So you're looking for a train game that's a step up from Ticket to Ride, without being too hardcore or complicated? Look no further: Railways of the World is your game. It is one of the best games I've ever played, and one of my all-time favourite medium-weight games.
Don't make the mistake of thinking (as I first did after seeing photos of a massive board and incredible components) that this is just for middle-aged men who drive trains for a living and play with miniature railroads as a hobby, or that this is just for hardcore gamers who like complicated and heavy games, and that this game is not for you. Despite the glamorous and epic appearances, this is just another medium-weight game - only way better than most. The typical eurogamer will find much to love about Railways of the World, not least that it is more thematic than many eurogames, and comes with gorgeous over-produced components, and offers substance beyond typical gateway games without taking on the complexity of heavy gamer's games.
So if you're beyond gateway games, then you really owe it to yourself to consider making this one of your next steps into the world of gaming! In this article, I'll briefly introduce you to the base game and the expansions and spin-offs.
First of all, Railways of the World has an impressive pedigree, being the offspring of a Martin Wallace system that has proved most successful in Age of Steam, an ever-popular gamer's game from 2002. It was simplified for a wider audience as Railroad Tycoon in 2005, and as a result of some minor improvements was further refined as Railways of the World in 2009, receiving the benefit of further improvements in a 2010 reprint. Railroad Tycoon proved to be a big and popular hit, and still enjoys a very respectable ranking of #50 on BGG today, while Railways of the World is already firmly entrenched in the BGG Top 100, and already enjoys a significantly higher average rating than its predecessor.
The basic concept of the game is that players are railway executives, who borrow money to finance the building of their personal network of train tracks across a sprawling map, which they use to deliver goods to various cities, and thus increase their income and earn points. In the process, there are all kinds of short term and long term objectives, as well as steady interaction and competition to keep things interesting.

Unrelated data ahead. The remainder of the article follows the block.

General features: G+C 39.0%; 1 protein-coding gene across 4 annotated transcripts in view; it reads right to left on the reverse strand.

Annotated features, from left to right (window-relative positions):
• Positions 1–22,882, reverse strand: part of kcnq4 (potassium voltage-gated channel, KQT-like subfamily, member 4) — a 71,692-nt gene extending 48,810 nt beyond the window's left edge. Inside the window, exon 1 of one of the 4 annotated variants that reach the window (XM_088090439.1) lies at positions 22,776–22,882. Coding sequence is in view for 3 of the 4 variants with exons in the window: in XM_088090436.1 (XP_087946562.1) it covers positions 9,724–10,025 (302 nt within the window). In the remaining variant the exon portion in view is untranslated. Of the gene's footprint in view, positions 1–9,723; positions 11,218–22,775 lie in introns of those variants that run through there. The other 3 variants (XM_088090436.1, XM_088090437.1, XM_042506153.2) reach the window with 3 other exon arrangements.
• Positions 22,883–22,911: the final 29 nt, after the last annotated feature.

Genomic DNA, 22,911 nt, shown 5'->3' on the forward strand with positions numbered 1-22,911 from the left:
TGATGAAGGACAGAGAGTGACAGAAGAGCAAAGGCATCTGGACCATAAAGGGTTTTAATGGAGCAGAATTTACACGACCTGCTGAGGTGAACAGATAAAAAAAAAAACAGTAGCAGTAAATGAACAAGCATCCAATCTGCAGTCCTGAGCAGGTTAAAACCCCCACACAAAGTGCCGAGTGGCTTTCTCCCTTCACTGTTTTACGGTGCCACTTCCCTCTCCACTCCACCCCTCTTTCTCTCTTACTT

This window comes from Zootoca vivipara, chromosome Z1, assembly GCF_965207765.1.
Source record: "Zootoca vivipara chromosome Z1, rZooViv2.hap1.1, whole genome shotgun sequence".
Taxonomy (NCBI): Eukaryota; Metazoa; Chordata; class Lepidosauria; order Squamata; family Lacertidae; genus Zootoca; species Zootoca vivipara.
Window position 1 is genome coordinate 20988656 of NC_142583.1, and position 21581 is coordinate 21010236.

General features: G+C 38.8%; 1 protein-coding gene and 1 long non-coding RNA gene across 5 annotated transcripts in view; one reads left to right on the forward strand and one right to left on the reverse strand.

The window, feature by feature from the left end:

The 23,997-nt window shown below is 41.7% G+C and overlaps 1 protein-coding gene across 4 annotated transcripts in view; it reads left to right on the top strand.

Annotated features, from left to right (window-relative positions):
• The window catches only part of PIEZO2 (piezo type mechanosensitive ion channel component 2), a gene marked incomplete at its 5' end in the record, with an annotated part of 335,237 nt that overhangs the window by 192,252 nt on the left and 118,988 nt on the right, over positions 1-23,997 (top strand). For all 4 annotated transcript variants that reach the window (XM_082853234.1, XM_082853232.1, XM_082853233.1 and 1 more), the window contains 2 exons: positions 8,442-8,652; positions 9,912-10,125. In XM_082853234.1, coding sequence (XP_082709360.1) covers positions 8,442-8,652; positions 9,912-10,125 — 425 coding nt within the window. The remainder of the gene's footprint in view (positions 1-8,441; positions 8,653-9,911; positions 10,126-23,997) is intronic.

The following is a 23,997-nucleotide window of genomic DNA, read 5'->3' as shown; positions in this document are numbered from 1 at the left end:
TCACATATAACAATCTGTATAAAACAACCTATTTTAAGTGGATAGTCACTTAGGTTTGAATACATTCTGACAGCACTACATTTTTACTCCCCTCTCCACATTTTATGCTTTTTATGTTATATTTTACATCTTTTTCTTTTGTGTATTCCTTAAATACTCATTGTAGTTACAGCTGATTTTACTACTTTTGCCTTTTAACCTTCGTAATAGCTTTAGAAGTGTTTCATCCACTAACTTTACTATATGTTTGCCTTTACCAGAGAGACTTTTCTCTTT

Most importantly, Railways of the World is more friendly and accessible than the tougher experience offered by the original Age of Steam. Its strength lies in the theme, which is closely connected with the pick-up-and-deliver mechanic, and the economic system that is at the heart of the game. When combined with lavishly produced pieces, colourful components, and a game that is playable by the average gamer and can be completed in 2-3 hours, the Railways of the World system has generated some serious staying power and appeal.
The Base Game
It all began in 2005 with Railroad Tycoon. In 2002, after the involvement of developer John Bohrer, Martin Wallace put out Age of Steam, an immensely successful train game that offers a tense and tight experience for hardcore gamers. Eagle Games' Glenn Drover simplified and streamlined the mechanics and game-play of Age of Steam, and attractive over-produced components were added. The result was a game more appealing to less hardcore gamers and more accessible to a wider audience. In Wallace’s words: “What I attempted to do is strip Age of Steam down to a more basic, faster moving version. The emphasis is firmly on track building. The auctions and special actions have gone, shares are easier - you get to take them out as you need them. It is designed for a wider audience than the original Age of Steam was.”
But even better things were yet to come! With the Railroad Tycoon name no longer available due to licensing issues, in 2009 Eagle Games reimplemented the popular title under a new name: Railways of the World, with the benefit of some tweaks and minor improvements that effectively rendered the original Railroad Tycoon obsolete. A reprint of the game appeared at the end of 2010, featuring a number of further cosmetic improvements and small additions to the components.
Railways of the World contains two expansion maps, one for the Eastern US (ideal for 4-6 players), and one for Mexico (ideal for 2-3 players) - this latter map also made available independently as Railways of Mexico for Railroad Tycoon owners. Further expansion maps available separately usually only include a map and cards, so you will need the components of the base Railways of the World game to play them.
Want to learn more? See my pictorial review:
The quintessential train game for the average modern gamer